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Miami Dolphins coach Brian Flores reaffirms support for Tua Tagovailoa

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Should the Dolphins stick with Tua as their starting QB? (1:14)

Marcus Spears and Jeff Saturday make a case for why the Dolphins should fully invest in Tua Tagovailoa as their starting quarterback. (1:14)

DAVIE, Fla. -- The Miami Dolphins' quarterback situation has been at the center of the news cycle early in the offseason, but when asked about it Thursday, coach Brian Flores reaffirmed his support for Tua Tagovailoa and expressed excitement for his development going into Year 2.

"A lot of attention gets paid to Tua, but I thought he made a lot of improvement over the course of the season. I'm excited about the future with him," Flores told ESPN. "He's a young player, talented player, bounced back from the hip. I think this is a big offseason for him. That Year 1 to Year 2 jump will be important, like it is for all rookies."

Last week, Dolphins general manager Chris Grier made clear there wasn't any QB controversy, saying: "Tua, we're very happy with. He's our starting quarterback."

Still, Tagovailoa has been the subject of questions, criticism and speculation after an uneven rookie season.

As Dolphins coaches and executives go deeper into an offseason that includes an ongoing offensive coordinator search and an opportunity to coach the Senior Bowl later this month, they hope to move past the questions and toward a future that includes Tagovailoa.

"Criticism comes with the territory in the NFL across the board. Our team did a good job ignoring that stuff. Anyone who saw the Dolphins this year saw we were a tight-knit group and I think that's still the case," Flores said. "The idea that there is any kind of fracture is overblown. I thought there was a lot of support throughout the locker room.

"My message to the team has been to ignore the noise and the people inside the building are going to tell the truth to you. Without all the information, how do you make any determination about what's going on?"

The Dolphins' decision-makers still believe in Tagovailoa's talent. Throughout the season, players revealed to ESPN differing opinions on whether Tagovailoa or veteran Ryan Fitzpatrick gave them the best chance to win. But several teammates have expressed support and optimism about Tagovailoa's future publicly throughout the season.

Miami has interviewed five candidates for its offensive coordinator job, which was left vacant after Chan Gailey resigned last week, and a top priority for the hire will be guiding Tagovailoa's Year 2 development.

Dolphins running back coach Eric Studesville, Dolphins QB coach George Godsey, Los Angeles Chargers QB coach Pep Hamilton, Pittsburgh Steelers QB coach Matt Canada and San Francisco 49ers run game coordinator Mike McDaniel have all interviewed for the job.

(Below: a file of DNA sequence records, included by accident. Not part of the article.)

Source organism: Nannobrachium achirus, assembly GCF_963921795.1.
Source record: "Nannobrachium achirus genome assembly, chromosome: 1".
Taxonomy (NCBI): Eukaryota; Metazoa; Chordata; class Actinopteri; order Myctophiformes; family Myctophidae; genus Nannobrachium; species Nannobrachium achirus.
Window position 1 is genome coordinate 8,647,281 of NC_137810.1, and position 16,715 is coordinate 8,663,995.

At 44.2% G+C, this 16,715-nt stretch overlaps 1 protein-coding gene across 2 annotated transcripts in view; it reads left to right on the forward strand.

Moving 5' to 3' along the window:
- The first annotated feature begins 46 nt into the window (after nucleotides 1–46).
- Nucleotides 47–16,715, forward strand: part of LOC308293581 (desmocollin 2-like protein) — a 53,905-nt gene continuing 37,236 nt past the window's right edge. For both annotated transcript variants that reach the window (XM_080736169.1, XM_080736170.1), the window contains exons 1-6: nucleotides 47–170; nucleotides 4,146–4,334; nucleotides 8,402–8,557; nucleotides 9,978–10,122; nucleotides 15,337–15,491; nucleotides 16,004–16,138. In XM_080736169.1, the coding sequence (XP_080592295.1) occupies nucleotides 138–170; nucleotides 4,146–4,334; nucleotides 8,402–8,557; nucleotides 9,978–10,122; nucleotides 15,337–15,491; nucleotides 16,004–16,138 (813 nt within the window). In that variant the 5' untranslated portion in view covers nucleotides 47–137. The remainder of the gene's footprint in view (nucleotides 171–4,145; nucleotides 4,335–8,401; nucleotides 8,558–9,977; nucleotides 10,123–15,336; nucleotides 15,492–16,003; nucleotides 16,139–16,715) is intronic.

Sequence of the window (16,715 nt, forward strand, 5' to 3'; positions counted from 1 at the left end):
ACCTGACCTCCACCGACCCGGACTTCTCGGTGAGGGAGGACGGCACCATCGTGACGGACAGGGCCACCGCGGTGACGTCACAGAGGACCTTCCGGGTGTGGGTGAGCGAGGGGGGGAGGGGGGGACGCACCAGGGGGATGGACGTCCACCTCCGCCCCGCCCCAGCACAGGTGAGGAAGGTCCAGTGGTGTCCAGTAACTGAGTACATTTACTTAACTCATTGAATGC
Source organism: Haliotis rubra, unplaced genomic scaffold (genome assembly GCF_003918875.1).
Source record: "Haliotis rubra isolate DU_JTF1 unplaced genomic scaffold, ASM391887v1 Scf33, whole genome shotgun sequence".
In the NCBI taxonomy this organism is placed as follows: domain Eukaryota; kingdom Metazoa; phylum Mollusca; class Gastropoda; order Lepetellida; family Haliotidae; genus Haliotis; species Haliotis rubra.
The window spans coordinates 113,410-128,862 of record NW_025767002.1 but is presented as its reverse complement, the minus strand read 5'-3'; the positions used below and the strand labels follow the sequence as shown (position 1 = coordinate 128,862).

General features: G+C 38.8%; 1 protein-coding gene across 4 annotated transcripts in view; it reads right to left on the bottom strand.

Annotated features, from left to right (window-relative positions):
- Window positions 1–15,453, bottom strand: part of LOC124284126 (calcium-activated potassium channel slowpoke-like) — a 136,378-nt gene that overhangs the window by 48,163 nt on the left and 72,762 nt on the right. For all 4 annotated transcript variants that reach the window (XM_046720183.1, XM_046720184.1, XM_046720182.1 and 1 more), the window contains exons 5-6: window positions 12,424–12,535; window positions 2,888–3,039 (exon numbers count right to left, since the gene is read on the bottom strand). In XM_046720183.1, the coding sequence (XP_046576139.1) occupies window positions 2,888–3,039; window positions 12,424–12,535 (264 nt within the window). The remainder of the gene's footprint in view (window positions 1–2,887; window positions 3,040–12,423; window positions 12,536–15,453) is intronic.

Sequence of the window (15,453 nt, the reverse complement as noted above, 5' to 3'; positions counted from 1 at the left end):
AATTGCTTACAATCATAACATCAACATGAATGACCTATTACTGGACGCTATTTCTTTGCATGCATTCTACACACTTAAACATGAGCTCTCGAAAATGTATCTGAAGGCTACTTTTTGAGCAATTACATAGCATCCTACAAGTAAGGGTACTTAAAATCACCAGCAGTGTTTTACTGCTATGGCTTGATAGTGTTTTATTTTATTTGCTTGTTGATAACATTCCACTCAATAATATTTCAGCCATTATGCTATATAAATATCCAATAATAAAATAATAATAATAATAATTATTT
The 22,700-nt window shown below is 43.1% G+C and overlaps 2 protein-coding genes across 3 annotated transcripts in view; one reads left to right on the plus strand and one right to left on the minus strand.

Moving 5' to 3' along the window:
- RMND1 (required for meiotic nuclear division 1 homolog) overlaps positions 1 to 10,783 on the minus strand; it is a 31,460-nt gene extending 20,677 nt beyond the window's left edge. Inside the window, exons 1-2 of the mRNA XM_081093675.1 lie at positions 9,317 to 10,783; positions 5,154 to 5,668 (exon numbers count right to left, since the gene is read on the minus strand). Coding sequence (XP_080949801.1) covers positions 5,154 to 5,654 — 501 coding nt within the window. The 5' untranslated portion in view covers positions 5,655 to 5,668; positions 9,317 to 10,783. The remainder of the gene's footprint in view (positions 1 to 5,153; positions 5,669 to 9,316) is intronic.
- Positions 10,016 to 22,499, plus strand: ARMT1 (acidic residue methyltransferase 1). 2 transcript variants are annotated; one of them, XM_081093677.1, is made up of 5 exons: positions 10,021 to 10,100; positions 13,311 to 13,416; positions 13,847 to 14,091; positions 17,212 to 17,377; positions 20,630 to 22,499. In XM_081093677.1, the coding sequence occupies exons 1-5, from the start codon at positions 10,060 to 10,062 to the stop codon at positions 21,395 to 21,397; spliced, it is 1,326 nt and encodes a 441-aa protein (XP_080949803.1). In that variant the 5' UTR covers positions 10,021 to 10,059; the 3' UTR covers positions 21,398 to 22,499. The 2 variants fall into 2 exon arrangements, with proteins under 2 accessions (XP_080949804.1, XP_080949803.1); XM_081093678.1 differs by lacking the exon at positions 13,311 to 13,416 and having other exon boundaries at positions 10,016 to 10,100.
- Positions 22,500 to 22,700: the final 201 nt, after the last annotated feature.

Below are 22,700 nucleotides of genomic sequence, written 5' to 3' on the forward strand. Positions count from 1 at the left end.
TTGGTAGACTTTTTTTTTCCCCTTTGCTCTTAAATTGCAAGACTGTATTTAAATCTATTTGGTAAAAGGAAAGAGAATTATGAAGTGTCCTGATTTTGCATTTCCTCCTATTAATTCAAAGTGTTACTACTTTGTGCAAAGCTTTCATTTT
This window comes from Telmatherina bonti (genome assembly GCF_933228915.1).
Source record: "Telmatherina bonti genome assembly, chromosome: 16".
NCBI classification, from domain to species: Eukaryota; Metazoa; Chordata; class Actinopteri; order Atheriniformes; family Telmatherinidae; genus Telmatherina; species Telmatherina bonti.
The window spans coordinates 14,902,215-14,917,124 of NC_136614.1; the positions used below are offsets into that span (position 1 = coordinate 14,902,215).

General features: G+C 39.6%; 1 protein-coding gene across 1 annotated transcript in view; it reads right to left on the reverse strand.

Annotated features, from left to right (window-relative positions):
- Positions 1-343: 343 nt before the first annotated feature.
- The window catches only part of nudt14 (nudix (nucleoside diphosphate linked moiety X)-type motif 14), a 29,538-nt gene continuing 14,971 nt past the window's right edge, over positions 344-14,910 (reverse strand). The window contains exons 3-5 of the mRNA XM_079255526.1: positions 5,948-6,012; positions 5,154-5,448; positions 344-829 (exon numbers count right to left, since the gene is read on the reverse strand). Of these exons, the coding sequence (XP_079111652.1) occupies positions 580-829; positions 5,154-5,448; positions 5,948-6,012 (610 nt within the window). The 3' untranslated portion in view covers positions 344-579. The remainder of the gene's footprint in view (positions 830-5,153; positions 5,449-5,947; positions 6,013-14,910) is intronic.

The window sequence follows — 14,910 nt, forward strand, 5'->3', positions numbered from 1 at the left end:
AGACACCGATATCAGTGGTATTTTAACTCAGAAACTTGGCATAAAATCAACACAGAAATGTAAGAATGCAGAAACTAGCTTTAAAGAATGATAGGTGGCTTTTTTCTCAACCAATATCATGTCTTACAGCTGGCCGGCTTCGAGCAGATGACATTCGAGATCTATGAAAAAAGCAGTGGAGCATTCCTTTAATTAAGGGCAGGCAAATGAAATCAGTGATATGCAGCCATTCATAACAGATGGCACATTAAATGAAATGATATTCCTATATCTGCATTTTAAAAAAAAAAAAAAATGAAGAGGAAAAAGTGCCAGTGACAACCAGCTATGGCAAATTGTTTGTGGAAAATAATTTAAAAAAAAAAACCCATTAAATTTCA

Tagovailoa still has plenty to prove. He wasn't good enough in terms of trusting his eyes downfield and making plays outside of the scheme -- shown by one of the lowest completion percentages on 20-plus-yard passes this season.

But the Dolphins should and likely will be patient in allowing Tagovailoa to improve and develop with a full offseason, more explosive offensive weapons and a playcaller who builds an offense that best fits him. He played his best football when allowed to play more freely using tempo and spread packages.

The comparisons to fellow rookies Justin Herbert and Joe Burrow, who had better statistical seasons in different situations, help paint a doom-and-gloom situation about Tagovailoa, who completed 64% of his passes for 11 passing TDs and five interceptions with a pedestrian 6.3 yards per attempt. Buffalo Bills QB Josh Allen had a 53% completion rate, 10 TDs, 12 interceptions and 6.5 yards per attempt as a rookie. Kansas City Chiefs receiver Tyreek Hill admitted on "Inside the NFL" in December that he thought Patrick Mahomes was "trash" as a rookie. Both are among the AFC's best QBs now.

The Dolphins clearly believe development takes time and Tagovailoa will be fine.

"We learned that he's healthy. He still has a lot of his mobility. He's accurate. In the Arizona game, he brings us back in the fourth quarter. He brought us back in the Kansas City game. He also didn't play as well in other games. He had some bright spots and not-so-bright spots. That's the life of a rookie," Flores said. "If he continues to learn, study, stay healthy, get stronger, work on his footwork and his eye progression and pick up where he left off, then I think we're going to be happy with his improvement."